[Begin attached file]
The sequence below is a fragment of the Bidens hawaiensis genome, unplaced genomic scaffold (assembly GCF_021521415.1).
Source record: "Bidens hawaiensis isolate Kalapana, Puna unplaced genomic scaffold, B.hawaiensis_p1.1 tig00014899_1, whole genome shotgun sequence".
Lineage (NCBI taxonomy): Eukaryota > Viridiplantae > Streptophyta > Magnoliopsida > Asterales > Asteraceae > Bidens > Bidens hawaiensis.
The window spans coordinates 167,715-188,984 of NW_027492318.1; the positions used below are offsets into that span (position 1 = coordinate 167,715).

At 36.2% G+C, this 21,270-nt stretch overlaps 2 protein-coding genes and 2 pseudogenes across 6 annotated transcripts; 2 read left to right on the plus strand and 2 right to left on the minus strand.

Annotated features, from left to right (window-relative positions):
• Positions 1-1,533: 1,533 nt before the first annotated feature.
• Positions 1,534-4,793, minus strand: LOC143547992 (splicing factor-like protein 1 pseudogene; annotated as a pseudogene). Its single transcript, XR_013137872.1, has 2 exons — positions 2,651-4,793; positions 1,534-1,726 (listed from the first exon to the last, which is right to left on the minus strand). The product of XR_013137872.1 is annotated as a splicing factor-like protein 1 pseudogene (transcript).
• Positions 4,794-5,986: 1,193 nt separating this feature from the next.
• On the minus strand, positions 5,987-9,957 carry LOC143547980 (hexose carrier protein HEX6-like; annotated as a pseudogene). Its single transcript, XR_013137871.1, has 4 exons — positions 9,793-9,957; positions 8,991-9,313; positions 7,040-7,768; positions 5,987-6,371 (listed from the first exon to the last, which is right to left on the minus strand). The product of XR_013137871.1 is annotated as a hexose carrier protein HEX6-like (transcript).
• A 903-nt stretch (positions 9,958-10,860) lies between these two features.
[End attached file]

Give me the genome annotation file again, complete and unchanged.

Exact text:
The sequence below is a fragment of the Bidens hawaiensis genome, unplaced genomic scaffold (assembly GCF_021521415.1).
Source record: "Bidens hawaiensis isolate Kalapana, Puna unplaced genomic scaffold, B.hawaiensis_p1.1 tig00014899_1, whole genome shotgun sequence".
Lineage (NCBI taxonomy): Eukaryota > Viridiplantae > Streptophyta > Magnoliopsida > Asterales > Asteraceae > Bidens > Bidens hawaiensis.
The window spans coordinates 167,715-188,984 of NW_027492318.1; the positions used below are offsets into that span (position 1 = coordinate 167,715).

At 36.2% G+C, this 21,270-nt stretch overlaps 2 protein-coding genes and 2 pseudogenes across 6 annotated transcripts; 2 read left to right on the plus strand and 2 right to left on the minus strand.

Annotated features, from left to right (window-relative positions):
• Positions 1-1,533: 1,533 nt before the first annotated feature.
• Positions 1,534-4,793, minus strand: LOC143547992 (splicing factor-like protein 1 pseudogene; annotated as a pseudogene). Its single transcript, XR_013137872.1, has 2 exons — positions 2,651-4,793; positions 1,534-1,726 (listed from the first exon to the last, which is right to left on the minus strand). The product of XR_013137872.1 is annotated as a splicing factor-like protein 1 pseudogene (transcript).
• Positions 4,794-5,986: 1,193 nt separating this feature from the next.
• On the minus strand, positions 5,987-9,957 carry LOC143547980 (hexose carrier protein HEX6-like; annotated as a pseudogene). Its single transcript, XR_013137871.1, has 4 exons — positions 9,793-9,957; positions 8,991-9,313; positions 7,040-7,768; positions 5,987-6,371 (listed from the first exon to the last, which is right to left on the minus strand). The product of XR_013137871.1 is annotated as a hexose carrier protein HEX6-like (transcript).
• A 903-nt stretch (positions 9,958-10,860) lies between these two features.